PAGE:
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Monday, December 8, 2014
Do America's Enemies Deserve Our Respect and Empathy?
In a recent speech at Georgetown University Hillary Clinton
urged Americans to empathize with and respect our enemies--namely Islamic
fanatics who want to kill us and obliterate our way of life.
After those words
were uttered by a woman who apparently wants to be America's next president, I
think I heard Gen. George S. Patton bellowing epithets from the grave. Patton
was notorious for his epithets.
Patton, the no nonsense American general known as "blood and guts" who helped push
the Germans out of North Africa and Sicily during WW II and who drove the U.S.
Third Army deep into the heart of Germany, said this about America's enemies:
“May God have mercy on
my enemies because I won't.”
That's poles apart from what Hillary Clinton had to say last
week about America's enemies and how we should deal with them:
"Show Respect for America's Enemies"
"This is what we call smart power...showing respect,
even for one’s enemies, trying to understand and insofar as psychologically
possible empathize with their perspective and point of view."
I can just imagine
what Patton would say about "smart power" and the preposterous notion
that we should have respect for and empathize with our enemy's point of view.
He no doubt would
have used one of his favorite words: Bullshit!
I wonder how Hillary's statement might have resonated if she had made it during WW II after the
world learned what the Nazi's did in death camps like Auschwitz and what the
Japanese did in places like Nanking, China?
Oh, but the war
against radical Islam is different, some might argue. Really? You mean beheading
journalists, slaughtering innocent aide workers and educators, murdering
Christians and Jews, and even butchering Muslims who don't adhere to radical Islam
is not the same? Really?
Murder is murder no
matter who commits it, how it's committed, or in what decade it is committed. Empathy
and respect be damned.
And what if
President Roosevelt had gone to Congress seeking a declaration of war following
the Japanese attack on Pearl Harbor and said:
"We must have
empathy for the Japanese who did this to us," instead of what he actually said,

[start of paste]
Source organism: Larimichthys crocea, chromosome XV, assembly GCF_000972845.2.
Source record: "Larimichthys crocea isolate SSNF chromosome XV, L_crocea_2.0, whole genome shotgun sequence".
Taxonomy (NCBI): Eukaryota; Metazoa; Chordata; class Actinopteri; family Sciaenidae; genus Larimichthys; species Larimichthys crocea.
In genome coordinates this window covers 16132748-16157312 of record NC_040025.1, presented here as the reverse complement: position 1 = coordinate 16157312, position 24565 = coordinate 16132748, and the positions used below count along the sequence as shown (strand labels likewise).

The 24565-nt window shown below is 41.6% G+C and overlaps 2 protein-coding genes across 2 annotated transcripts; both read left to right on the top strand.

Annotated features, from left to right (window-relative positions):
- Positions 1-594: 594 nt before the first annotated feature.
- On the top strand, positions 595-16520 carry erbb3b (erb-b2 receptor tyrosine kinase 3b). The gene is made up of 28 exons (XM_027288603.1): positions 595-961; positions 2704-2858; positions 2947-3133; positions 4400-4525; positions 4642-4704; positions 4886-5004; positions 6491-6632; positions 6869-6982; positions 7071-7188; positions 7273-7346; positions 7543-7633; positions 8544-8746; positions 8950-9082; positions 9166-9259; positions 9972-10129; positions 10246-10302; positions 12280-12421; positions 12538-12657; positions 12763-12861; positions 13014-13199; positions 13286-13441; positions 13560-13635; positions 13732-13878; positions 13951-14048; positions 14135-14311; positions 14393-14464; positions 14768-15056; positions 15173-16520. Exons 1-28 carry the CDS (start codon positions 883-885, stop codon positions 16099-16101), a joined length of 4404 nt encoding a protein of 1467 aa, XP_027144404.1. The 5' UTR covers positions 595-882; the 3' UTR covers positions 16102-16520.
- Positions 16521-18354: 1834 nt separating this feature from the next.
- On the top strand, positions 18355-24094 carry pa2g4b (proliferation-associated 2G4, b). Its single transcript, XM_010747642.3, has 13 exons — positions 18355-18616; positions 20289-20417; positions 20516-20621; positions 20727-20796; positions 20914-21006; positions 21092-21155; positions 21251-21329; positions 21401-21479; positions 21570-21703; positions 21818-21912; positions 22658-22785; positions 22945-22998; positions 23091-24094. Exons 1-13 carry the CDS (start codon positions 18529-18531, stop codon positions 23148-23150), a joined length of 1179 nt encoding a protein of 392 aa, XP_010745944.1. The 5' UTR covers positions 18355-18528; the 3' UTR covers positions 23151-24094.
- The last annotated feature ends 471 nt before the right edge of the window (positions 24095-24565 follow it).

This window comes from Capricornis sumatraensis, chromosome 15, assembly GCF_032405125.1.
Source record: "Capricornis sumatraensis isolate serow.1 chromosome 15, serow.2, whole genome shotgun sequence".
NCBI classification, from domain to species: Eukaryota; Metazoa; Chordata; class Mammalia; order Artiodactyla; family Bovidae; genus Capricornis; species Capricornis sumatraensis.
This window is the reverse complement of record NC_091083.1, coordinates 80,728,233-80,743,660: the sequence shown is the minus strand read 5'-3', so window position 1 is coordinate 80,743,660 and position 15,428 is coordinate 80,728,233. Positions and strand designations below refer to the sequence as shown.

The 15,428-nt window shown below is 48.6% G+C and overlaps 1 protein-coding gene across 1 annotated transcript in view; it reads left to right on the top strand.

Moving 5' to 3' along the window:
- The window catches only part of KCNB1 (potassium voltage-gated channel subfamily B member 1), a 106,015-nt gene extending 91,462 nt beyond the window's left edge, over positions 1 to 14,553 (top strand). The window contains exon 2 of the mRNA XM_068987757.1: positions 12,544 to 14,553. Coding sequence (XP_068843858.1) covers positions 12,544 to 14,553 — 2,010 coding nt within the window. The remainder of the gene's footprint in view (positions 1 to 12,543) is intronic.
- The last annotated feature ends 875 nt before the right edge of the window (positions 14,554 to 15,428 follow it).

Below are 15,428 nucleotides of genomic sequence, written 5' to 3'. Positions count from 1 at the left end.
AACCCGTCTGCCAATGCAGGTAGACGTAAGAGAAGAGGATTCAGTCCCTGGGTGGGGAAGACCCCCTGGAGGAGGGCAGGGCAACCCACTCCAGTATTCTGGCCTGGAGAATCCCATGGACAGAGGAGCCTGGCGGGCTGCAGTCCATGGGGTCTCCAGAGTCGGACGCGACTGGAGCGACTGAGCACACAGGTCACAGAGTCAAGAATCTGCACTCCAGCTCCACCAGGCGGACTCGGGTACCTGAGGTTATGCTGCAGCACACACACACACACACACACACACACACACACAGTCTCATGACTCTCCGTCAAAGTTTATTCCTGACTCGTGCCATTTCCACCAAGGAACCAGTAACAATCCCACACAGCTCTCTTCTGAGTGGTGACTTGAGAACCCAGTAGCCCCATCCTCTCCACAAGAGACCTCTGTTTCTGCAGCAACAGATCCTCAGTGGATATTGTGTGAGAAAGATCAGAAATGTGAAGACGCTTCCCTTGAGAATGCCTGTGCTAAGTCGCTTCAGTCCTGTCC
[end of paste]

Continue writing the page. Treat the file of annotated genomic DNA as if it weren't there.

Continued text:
which was: "Yesterday, Dec. 7, 1941 - a date which will live in infamy - the
United States of America was suddenly and deliberately attacked by naval and air
forces of the Empire of Japan."
enemies. Empathizing and respecting their perspective is a ludicrous thing to
say. It is especially preposterous for someone who wants to occupy the White
House and become our military's Commander-in-Chief.
that the way to win a war was to fight it, not chatter about it while giving a
$200,000 speech. The last thing he would have counseled is for American leaders
to engage in fearful hand wringing and hope those who want to destroy us will
somehow come to love us if only we are benign, compassionate and work harder to
understand their perspective.
General "Blood & Guts" Patton
In a 1944 speech to
the Third Army Patton told his men this:
"We want this war
over with. The quickest way to get
it over with is to go get the bastards who started it. The quicker they are
whipped, the quicker we can go home."
Is there any doubt
who started the war on terror? On September 11, 2001 when those hijacked planes
flew into the twin towers, into the Pentagon, and into that Pennsylvania farm field,
we were at war--even if the current feckless occupant of the White House refuses
to call it that.
When you are
attacked, no matter what your political affiliation may be or on which side of
the political aisle you may sit, you basically have two options: you either
capitulate because you are afraid to fight, or you respond with "extreme
prejudice," as we used to say in the Army.
current administration seems to have resurrected a third option--one that was
proven woefully ineffective back in 1938. It was called appeasement. And Adolph
Hitler laughed all the way to the Eagle's Nest.
Clinton's ill-advised and placatory remarks you can almost hear the terrorists hooting
and whooping in their desert bunkers and strongholds.
I wonder how Patton
might have dealt with the brutal Islamic State currently slaughtering its way
through Syria and Iraq.
I can't imagine him
telling the men of the Third Army to respect and empathize with that vicious
rabble; to try to understand why they hate America or why these cowards are
beheading American and other Western captives.
After Patton read
the Koran and observed North African Muslims during WW II, we have an idea what
he thought of Islam. In his book, War as I Knew it, published posthumously in 1947, he wrote:
the Arabs had been Christians? To me it seems certain that the fatalistic
teachings of Mohammed and the utter degradation of women is the outstanding
cause for the arrested development of the Arab. He is exactly as he was around
the year 700, while we have kept on developing."
Not a sentiment that would make the apologists for Islamic
radicals and terrorists happy.
Nor would Islamic
suicide bombers have embraced one of Patton's most famous statements:
"No bastard ever
won a war by dying for his country. He won it by making the other dumb bastard
die for his country."